As much as I love the Clip Chart, I don't always recommend that teachers start out using it in September.
For one, you've got your students all year. Don't feel you have to bring out everything immediately. In fact, I always felt it was important to have something new to crack out as the year progressed. Students are almost always motivated by novelty. Newness helps to to keep the classroom fresh and challenging.
Consequently, holding off on introducing the Clip Chart until the students return from winter break might make a bit more sense.
Bonus: And later on, after spring break, I'd roll out Credit Cards and things would really take off.
Another reason for waiting is the fact that the Clip Chart doesn't offer any kind of documentation for the non-compliant students. Put simply: What do you tell the parent at the end of the day when her child's clip is residing in Parent Contact? Without a record of what caused the clip to move down, you're going to be at loss to offer any kind of accurate, detailed insight.
Honestly, "He needs to try harder" just doesn't cut it.
For true success with both mother and child, you've got to be able to share with both of them specific areas of improvement that need to be made.
So, if I'm waiting until January to use the Clip Chart, what do I do until then? Like so many things, it depends.
Just click on the image below to download the translated form of the blackline master.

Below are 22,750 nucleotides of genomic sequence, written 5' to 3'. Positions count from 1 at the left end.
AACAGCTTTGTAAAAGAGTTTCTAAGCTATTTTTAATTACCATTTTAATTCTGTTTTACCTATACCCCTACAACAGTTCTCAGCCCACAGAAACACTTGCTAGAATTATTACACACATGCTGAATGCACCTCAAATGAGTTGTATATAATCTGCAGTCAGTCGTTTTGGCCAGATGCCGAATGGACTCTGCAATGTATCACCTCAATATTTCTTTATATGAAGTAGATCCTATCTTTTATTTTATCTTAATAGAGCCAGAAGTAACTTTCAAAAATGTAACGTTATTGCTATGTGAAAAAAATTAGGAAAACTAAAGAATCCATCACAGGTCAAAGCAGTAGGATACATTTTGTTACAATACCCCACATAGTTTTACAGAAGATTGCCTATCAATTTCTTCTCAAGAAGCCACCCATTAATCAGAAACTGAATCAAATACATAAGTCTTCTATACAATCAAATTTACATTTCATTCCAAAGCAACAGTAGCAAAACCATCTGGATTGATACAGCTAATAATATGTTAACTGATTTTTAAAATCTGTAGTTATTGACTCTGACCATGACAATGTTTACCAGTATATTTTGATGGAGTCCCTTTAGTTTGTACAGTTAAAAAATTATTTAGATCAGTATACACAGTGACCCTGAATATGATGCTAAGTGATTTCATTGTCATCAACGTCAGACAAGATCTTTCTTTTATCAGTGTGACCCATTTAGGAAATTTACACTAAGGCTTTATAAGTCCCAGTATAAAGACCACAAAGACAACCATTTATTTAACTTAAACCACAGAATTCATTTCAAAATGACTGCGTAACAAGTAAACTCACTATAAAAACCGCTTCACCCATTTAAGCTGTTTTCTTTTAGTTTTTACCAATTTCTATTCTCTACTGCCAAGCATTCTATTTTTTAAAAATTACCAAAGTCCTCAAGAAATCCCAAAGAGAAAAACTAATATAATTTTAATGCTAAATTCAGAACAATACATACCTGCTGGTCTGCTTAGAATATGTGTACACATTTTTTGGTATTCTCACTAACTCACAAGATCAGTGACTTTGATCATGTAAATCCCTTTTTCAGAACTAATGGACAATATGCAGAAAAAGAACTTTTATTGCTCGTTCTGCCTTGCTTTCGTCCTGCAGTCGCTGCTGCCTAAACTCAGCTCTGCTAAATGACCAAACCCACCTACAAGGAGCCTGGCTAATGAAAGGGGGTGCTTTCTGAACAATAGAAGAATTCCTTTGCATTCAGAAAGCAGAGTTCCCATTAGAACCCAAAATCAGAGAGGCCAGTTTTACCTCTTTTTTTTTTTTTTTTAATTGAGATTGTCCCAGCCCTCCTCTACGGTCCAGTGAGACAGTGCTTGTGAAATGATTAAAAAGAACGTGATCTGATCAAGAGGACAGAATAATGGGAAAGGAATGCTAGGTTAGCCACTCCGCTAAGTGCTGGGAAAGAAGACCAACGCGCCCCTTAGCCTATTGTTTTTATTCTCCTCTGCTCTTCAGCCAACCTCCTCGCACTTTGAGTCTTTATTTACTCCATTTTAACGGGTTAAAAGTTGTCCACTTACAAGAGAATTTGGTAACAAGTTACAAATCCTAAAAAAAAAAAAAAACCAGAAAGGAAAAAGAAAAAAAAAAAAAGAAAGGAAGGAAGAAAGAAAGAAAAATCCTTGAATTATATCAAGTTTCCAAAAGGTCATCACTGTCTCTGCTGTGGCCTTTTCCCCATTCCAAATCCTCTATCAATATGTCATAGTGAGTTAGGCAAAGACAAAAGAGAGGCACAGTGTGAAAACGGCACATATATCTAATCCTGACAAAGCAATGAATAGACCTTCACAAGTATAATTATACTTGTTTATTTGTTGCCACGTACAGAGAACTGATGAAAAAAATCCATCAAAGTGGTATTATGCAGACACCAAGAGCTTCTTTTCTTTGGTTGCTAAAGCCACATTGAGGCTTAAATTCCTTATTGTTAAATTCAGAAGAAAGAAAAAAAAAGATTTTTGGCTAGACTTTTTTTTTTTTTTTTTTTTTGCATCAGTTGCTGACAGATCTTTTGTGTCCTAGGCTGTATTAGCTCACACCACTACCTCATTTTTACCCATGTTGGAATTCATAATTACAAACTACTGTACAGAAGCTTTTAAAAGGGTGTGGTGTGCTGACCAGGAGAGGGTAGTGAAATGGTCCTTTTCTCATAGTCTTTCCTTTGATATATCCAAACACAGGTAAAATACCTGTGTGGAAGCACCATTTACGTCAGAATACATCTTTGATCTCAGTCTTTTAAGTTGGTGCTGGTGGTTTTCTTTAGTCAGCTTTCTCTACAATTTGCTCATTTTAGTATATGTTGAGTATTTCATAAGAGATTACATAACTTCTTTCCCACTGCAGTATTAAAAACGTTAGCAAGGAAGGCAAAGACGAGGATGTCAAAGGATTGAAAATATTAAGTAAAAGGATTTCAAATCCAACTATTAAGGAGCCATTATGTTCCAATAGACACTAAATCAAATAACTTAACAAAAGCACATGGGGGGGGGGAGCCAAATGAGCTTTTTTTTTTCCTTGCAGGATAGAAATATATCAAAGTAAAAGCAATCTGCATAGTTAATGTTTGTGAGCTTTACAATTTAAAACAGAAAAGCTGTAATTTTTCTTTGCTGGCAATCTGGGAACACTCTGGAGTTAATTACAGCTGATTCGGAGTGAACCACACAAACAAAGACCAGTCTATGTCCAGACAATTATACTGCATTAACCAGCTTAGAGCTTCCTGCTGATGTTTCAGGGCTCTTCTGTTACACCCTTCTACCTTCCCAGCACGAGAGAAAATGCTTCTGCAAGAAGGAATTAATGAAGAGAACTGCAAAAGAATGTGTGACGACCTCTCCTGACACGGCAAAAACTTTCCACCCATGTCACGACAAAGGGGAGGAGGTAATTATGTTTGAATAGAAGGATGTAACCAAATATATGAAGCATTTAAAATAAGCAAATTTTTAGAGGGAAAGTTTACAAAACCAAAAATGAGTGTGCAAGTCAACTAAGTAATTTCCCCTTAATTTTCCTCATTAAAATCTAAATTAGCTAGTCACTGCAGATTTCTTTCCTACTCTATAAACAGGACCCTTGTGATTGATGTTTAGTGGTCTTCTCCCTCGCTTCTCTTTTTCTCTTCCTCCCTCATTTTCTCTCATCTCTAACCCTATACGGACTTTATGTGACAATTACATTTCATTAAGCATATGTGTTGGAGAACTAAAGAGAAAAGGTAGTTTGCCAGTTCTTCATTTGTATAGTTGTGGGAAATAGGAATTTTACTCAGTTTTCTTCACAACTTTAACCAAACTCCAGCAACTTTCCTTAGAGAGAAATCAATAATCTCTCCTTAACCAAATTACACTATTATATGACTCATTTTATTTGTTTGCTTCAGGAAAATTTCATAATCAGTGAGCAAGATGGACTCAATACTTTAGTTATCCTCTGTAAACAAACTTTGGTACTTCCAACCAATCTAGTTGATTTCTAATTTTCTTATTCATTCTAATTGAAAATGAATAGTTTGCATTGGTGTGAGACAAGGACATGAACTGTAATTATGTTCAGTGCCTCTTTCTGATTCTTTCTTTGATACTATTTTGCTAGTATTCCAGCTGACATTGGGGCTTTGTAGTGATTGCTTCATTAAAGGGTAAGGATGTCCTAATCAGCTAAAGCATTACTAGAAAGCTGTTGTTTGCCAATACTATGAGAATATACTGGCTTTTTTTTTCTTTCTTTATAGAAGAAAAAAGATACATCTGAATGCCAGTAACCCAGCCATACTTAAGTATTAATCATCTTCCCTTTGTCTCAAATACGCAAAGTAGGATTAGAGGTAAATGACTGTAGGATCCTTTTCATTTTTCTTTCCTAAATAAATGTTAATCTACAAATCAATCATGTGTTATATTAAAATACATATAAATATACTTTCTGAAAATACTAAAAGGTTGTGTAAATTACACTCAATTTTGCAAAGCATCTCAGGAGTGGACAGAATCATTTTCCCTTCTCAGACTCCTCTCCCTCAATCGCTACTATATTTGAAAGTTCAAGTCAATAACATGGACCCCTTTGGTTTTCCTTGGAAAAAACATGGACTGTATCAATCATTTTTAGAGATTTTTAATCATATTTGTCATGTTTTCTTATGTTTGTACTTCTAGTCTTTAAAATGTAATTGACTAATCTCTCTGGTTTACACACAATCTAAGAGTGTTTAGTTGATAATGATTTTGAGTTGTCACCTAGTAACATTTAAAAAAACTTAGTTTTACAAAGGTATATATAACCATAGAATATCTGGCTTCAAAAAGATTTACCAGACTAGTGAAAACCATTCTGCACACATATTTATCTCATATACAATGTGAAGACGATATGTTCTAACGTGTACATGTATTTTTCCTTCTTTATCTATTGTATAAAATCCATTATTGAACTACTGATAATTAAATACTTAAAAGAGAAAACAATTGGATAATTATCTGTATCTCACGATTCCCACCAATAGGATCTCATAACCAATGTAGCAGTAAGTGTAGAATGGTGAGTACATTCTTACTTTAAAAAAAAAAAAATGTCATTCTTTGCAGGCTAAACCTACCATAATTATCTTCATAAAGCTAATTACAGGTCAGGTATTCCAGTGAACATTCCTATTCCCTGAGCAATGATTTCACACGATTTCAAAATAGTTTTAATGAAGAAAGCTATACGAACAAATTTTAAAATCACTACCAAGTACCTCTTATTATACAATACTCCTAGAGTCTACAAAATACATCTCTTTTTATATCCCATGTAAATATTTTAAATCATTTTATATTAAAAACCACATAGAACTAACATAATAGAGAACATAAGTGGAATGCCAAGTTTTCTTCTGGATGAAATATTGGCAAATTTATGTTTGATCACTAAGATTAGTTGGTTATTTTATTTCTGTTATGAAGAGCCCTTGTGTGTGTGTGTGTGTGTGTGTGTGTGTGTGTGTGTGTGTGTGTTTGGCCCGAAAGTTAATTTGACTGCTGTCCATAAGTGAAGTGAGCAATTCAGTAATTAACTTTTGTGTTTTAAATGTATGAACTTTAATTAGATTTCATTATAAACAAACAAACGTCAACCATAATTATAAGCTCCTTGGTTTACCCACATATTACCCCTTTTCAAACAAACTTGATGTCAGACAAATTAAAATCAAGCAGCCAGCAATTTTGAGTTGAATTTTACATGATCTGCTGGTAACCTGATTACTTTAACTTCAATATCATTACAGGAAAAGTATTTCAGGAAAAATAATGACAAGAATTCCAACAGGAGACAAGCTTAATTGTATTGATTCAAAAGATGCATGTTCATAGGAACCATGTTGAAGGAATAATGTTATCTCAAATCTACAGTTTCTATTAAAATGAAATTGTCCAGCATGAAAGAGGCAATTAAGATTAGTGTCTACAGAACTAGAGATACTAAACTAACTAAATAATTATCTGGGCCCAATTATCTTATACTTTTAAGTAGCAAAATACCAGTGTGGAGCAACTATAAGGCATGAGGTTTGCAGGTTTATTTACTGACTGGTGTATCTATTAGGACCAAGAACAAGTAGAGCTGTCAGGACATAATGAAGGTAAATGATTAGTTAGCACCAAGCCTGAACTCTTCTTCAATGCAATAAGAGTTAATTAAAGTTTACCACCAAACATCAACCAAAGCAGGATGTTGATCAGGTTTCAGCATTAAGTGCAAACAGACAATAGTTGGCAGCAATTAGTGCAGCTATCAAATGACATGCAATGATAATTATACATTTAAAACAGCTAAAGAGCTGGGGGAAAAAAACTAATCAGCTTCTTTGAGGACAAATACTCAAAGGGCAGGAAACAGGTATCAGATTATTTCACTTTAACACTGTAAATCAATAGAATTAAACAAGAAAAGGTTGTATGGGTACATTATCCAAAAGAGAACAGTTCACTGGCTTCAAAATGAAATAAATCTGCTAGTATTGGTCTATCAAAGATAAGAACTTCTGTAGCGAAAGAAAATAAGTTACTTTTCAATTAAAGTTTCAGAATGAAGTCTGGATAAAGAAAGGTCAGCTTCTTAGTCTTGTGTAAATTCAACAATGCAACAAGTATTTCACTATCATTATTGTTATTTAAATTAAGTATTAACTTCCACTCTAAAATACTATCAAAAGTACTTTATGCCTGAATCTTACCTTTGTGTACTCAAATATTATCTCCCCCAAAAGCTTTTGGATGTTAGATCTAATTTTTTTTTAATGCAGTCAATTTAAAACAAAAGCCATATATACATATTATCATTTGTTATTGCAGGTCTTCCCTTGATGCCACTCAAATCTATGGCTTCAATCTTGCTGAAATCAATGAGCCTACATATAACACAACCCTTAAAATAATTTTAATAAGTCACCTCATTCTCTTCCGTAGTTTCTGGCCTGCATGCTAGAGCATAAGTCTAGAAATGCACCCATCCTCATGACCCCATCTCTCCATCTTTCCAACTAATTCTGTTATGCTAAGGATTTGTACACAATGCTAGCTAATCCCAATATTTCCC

If I had a class populated with students who have not yet learned how to be independent and self-directed, I'd go with Behavior CODES. It's not only easy to do, it would also provide me with a simple written record of the needs of each and every student in my room. (You can read about this idea in the book, Eight Great Ideas.)
If I was dealing with a class with a more balanced population, I'd start with the Choices program. And by "balanced population" I mean I've got an equal number of limit testers, self-directed learners, and fence sitters.
Note: The fence sitters--neither positive nor negative but easily influenced by their peers--are the ones who aren't yet sure which way they're going to go. Left unattended, they will most likely follow the knuckleheads. With the right approach, though, you can almost always get them heading in a better direction.
If you'd like to read a bit about the Choices program so that you can try it out in your classroom, you can download the PDF here.